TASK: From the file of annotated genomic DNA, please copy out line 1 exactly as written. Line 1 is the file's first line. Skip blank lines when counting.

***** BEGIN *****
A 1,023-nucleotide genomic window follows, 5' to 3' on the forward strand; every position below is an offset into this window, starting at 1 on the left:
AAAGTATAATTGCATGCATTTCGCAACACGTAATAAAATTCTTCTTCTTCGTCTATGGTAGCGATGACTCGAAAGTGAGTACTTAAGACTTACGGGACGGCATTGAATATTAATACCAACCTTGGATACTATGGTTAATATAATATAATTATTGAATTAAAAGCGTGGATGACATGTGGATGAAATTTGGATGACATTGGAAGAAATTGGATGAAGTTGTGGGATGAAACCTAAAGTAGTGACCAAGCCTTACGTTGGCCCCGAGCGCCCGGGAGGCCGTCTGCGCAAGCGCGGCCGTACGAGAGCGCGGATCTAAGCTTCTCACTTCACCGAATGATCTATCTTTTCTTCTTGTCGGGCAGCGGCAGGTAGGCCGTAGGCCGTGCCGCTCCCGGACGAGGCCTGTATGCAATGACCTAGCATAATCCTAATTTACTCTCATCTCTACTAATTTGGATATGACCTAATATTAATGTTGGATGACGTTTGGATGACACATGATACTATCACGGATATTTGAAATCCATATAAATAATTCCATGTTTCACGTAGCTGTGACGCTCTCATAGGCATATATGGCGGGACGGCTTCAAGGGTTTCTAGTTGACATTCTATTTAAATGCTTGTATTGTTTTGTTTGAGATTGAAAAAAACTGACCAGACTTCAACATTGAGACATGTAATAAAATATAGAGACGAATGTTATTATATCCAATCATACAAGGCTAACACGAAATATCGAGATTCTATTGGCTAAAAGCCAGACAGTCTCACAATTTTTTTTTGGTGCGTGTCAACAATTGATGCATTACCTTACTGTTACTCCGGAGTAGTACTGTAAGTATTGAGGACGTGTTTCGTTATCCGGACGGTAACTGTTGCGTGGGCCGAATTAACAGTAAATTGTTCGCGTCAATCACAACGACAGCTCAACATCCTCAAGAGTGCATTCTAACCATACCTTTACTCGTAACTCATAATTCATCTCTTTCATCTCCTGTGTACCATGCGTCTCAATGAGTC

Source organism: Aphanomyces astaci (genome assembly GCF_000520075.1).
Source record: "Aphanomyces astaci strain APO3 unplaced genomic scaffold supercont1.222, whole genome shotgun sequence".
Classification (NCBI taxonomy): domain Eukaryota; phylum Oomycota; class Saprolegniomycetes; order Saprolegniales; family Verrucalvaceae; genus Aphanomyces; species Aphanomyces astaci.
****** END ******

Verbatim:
A 1,023-nucleotide genomic window follows, 5' to 3' on the forward strand; every position below is an offset into this window, starting at 1 on the left: